By Sugandha Rawal
New Delhi, May 27 (IANS) “Homecoming” star Stephan James is spending his lockdown period trying things he “never knew” he could do, and says he is trying his hand at writing at the moment.
He also wants to go behind the camera.
“I’ve certainly had directorial aspirations for quite some time now. I’ve been very lucky and fortunate to work with incredible directors in my short career,” James said.
“To be able to learn from them and each of the processes has been something that I haven’t taken for granted. So yeah, I definitely think that directing is in my future. Probably my near future as I’m looking at different ways to challenge myself and to expand my knowledge,” he added.
The actor continued: “And so yeah, writing comes with that as well. I am trying my hand at writing you know, this quarantine (period) has afforded me the opportunity to do things I never knew I could do really. And writing is one of those things. So I’m grateful for that.”
He rose to prominence in the role of track and field sprinter Jesse Owens in 2016 film “Race”. He featured in Oscar-winning Barry Jenkins’ 2018’s “If Beale Street Could Talk” and starred alongside Chadwick Boseman in 2019’s “21 Bridges”. He received a Best Actor Golden Globe nomination for his portrayal of war veteran Walter Cruz in “Homecoming” season 1 opposite Hollywood star Julia Roberts.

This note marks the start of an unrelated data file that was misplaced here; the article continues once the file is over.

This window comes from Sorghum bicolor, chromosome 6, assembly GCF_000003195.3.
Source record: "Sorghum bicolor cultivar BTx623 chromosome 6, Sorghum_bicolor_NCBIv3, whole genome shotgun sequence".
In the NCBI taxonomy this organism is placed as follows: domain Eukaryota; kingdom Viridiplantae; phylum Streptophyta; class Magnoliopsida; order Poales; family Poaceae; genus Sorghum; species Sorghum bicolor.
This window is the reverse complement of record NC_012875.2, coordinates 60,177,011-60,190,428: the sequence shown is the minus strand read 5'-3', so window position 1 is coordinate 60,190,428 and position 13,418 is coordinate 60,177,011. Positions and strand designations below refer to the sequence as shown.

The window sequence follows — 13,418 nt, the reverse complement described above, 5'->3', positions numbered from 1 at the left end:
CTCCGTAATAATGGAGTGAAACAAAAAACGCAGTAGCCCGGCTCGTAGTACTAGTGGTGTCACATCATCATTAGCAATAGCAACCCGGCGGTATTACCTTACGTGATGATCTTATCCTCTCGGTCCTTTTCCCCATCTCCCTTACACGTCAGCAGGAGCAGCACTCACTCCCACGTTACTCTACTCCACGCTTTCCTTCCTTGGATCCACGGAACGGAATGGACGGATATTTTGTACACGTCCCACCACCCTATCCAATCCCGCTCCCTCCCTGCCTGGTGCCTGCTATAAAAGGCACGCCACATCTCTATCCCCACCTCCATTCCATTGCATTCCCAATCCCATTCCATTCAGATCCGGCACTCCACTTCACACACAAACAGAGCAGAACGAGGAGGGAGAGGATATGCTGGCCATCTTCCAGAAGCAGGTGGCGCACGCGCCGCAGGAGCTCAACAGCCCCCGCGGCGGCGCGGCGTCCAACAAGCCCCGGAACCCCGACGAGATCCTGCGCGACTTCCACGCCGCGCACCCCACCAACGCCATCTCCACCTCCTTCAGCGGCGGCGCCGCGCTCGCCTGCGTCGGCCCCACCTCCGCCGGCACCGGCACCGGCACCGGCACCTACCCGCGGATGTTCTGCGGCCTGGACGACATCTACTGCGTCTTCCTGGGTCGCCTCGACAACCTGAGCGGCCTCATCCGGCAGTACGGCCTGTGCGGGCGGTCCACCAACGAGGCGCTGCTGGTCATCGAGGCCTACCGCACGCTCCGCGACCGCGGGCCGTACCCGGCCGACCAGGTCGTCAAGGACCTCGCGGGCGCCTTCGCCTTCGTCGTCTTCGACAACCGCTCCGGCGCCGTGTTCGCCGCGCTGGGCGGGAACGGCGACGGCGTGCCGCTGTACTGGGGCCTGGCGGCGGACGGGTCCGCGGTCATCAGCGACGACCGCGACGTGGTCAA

James returned as Walter Cruz in Amazon Original’s “Homecoming” season 2. Janelle Monae is bringing alive the journey of Jackie, a military veteran who wakes up stranded in a boat with no memories of her past and how she ended up in the boat. The second season of “Homecoming” went live on Amazon Prime Video earlier this month.
Talking about the power of taking the “colourless” role in “Homecoming'”, he said: “It meant a lot, honestly. And I didn’t really fully grasp that until afterwards that, you know, Walter could have been from anywhere. He could have looked like anyone. To me, it’s really important that it was someone who looks like me. Too often do we get to see the story told from, you know, maybe from Caucasian character’s perspective, but we’re never able to see what this means in the context of being a black man. I didn’t take that lightly at all what that meant, when I had veterans coming up to me, telling me that it meant so much to see someone like me on screen who battled the trials and tribulations of these veterans. So it’s definitely not lost on me, in my representation of this character and in this story.”
(Sugandha Rawal can be reached at firstname.lastname@example.org)